Related: Liver Cancer

Ahmad N, Wheeler K, Stewart H, Campbell C
Hepatoblastoma in a mosaic trisomy 18 child with hemihypertrophy.
BMJ Case Rep. 2016; 2016 [PubMed] Related Publications
To date, there are 12 reported cases of hepatoblastoma in trisomy 18 patients, three of whom had a mosaic chromosome pattern. We report on an 18-month-old child who had hemihypertrophy and developmental delay, was found to have hepatoblastoma on surveillance ultrasound scan, and was subsequently diagnosed with mosaic trisomy 18 on array comparative genomic hybridisation from a peripheral blood sample and molecular cytogenetic analysis of the tumour specimen. Although hemihypertrophy has been associated with mosaic trisomies, there are only a couple of published case reports of hemihypertrophy or asymmetry in mosaic trisomy 18 patients and none in the reported cases of hepatoblastoma in a mosaic trisomy 18 setting. We have reviewed the published case reports of hepatoblastoma in trisomy 18 patients and found that they seem to tolerate the intensive treatment very well if there are no significant comorbidities.

Related: Chromosome 18 Hepatoblastoma Liver Cancer

Rosencrantz RA, LeCompte L, Yusuf Y
Beneath the Copper-Pediatric Wilson's Disease Cirrhosis and Hepatocellular Carcinoma: A Case Report with Literature Review.
Semin Liver Dis. 2015; 35(4):434-8 [PubMed] Related Publications
Primary hepatic malignancies are uncommon in pediatrics. Tumors such as hepatocellular carcinoma (HCC) develop typically in the setting of chronic liver disease. The incidence of HCC in Wilson's disease-related cirrhosis is disproportionately lower than in many other forms of end-stage liver disease. A preadolescent girl presented with Wilson's disease cirrhosis and a HCC requiring orthotopic liver transplantation. This case highlights the need to consider hepatic malignancies even in young Wilson's disease patients. Pediatric Wilson's disease and the hepatic tumor literature are reviewed.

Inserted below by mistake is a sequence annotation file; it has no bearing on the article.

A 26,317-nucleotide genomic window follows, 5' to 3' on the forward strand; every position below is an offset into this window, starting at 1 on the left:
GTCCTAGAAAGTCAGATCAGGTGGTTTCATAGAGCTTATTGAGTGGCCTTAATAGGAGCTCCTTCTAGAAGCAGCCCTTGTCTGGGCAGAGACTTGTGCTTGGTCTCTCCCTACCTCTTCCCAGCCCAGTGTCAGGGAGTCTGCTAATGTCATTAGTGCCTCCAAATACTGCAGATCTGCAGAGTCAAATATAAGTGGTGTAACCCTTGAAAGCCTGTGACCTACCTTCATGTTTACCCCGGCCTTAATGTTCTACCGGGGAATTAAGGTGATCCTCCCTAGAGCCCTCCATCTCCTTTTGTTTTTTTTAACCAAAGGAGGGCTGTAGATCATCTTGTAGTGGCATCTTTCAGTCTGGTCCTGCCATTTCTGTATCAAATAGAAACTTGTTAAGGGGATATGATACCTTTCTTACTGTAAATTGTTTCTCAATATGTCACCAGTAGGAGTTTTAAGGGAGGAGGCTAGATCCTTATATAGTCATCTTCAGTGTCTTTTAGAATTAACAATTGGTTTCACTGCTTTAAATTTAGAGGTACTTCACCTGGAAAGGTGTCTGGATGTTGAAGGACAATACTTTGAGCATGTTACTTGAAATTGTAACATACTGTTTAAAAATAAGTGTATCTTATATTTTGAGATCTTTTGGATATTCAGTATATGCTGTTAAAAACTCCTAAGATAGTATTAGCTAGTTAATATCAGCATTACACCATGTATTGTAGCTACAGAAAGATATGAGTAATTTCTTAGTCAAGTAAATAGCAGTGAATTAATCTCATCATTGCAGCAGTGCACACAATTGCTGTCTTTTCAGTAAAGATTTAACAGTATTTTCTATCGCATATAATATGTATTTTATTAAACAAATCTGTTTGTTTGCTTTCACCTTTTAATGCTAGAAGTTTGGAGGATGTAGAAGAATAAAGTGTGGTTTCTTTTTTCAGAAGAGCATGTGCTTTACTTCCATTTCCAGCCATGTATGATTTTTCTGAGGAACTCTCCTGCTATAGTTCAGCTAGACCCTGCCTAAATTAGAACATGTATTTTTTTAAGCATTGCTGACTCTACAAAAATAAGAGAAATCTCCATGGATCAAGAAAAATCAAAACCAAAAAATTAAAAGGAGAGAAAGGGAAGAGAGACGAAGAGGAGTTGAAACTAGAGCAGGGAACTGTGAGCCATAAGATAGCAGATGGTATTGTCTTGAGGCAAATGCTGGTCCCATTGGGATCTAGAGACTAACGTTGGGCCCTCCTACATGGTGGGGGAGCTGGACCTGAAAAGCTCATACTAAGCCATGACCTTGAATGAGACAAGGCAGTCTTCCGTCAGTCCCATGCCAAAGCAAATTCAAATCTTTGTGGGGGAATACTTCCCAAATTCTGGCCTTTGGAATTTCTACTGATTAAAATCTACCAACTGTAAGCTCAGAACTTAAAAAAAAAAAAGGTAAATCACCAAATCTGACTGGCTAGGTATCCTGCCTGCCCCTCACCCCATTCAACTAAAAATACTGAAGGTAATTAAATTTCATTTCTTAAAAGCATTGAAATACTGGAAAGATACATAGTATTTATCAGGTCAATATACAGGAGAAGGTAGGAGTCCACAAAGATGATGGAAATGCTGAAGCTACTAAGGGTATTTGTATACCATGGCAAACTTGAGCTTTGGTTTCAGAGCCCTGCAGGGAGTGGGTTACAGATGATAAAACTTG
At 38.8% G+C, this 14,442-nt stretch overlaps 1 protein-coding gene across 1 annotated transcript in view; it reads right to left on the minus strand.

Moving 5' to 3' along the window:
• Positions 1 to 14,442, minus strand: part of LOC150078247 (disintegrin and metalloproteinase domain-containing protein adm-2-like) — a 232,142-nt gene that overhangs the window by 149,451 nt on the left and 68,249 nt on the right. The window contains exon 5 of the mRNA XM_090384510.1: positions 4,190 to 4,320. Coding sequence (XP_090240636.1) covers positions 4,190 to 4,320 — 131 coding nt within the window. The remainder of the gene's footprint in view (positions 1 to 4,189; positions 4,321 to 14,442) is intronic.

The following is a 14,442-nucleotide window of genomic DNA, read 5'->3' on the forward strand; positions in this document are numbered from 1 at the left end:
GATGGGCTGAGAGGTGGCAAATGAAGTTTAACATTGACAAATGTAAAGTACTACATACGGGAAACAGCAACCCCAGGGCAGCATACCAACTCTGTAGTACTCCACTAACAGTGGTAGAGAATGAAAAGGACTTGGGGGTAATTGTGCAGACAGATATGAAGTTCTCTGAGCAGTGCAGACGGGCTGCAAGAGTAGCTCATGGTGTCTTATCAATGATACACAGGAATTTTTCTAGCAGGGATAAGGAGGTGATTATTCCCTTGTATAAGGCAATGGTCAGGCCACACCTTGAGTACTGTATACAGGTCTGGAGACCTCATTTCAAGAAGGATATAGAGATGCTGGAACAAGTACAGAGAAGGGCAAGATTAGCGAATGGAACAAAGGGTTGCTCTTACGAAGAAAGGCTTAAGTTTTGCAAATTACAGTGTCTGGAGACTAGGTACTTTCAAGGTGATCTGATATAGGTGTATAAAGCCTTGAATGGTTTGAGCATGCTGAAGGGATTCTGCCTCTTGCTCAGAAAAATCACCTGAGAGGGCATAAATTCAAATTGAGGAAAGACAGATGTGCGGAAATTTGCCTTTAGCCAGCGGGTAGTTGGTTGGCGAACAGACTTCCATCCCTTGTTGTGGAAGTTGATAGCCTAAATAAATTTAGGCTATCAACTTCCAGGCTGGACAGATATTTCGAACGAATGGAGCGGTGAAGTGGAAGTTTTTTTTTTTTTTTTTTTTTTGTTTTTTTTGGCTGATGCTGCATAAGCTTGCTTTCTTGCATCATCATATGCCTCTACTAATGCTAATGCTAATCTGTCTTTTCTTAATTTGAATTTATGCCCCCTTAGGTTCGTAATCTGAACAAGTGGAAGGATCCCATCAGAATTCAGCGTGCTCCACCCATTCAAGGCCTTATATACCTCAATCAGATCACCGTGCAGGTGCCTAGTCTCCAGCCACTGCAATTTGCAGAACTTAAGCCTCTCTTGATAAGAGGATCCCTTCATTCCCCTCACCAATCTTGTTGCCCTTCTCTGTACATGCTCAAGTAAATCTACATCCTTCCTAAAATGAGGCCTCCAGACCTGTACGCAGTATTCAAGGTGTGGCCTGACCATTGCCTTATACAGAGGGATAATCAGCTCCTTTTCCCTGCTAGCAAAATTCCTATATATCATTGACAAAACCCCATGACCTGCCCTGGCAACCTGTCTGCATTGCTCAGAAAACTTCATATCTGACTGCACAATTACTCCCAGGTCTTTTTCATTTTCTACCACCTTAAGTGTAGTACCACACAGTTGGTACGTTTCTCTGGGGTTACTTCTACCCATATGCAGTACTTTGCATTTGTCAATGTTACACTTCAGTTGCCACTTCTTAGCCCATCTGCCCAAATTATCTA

Related: Liver Cancer Childhood Liver Cancer

Amesty MV, Chocarro G, Vilanova Sánchez A, et al.
Mesohepatectomy for Centrally Located Tumors in Children.
Eur J Pediatr Surg. 2016; 26(1):128-32 [PubMed] Related Publications
INTRODUCTION: Central hepatectomy or mesohepatectomy (MH) is a complex surgical technique rarely used in children. It is indicated in central tumors to preserve functioning liver mass avoiding an extended right hepatectomy. The purpose of this article is to analyze our experience with this technique.
METHODS: We reviewed five patients who underwent MH in the period from 2008 to 2014. Diagnoses were hepatoblastoma PRETEXT III (two cases), hepatic embryonal sarcoma (one case), focal nodular hyperplasia (one case), and vascular tumor with rapid growth in a newborn causing an acute liver failure, compartment syndrome, and multiple organ failure (one case). In all cases, the tumor was centrally located, including the segment IVb, with large displacement of the hepatic pedicle in two cases.
RESULTS: MH was standard in three cases and under total vascular exclusion in two cases. All children are alive with a mean follow-up of 38 (6-70) months. None of the children required reoperation because of bleeding. One child developed a biliary fistula in the cutting area that closed spontaneously. The newborn with the vascular tumor required the placement of a Gore-Tex patch (W. L. Gore & Associates, Inc, Flagstaff, Arizona, United States) to relieve the compartment syndrome. He subsequently underwent partial embolization of the tumor and MH under vascular exclusion.
CONCLUSIONS: In selected patients, MH is an alternative to trisegmentectomy and should be available in advanced pediatric hepatobiliary units.

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Liu B, Zhou L, Huang G, et al.
First Experience of Ultrasound-guided Percutaneous Ablation for Recurrent Hepatoblastoma after Liver Resection in Children.
Sci Rep. 2015; 5:16805 [PubMed] Article available free on PMC after 01/07/2017 Related Publications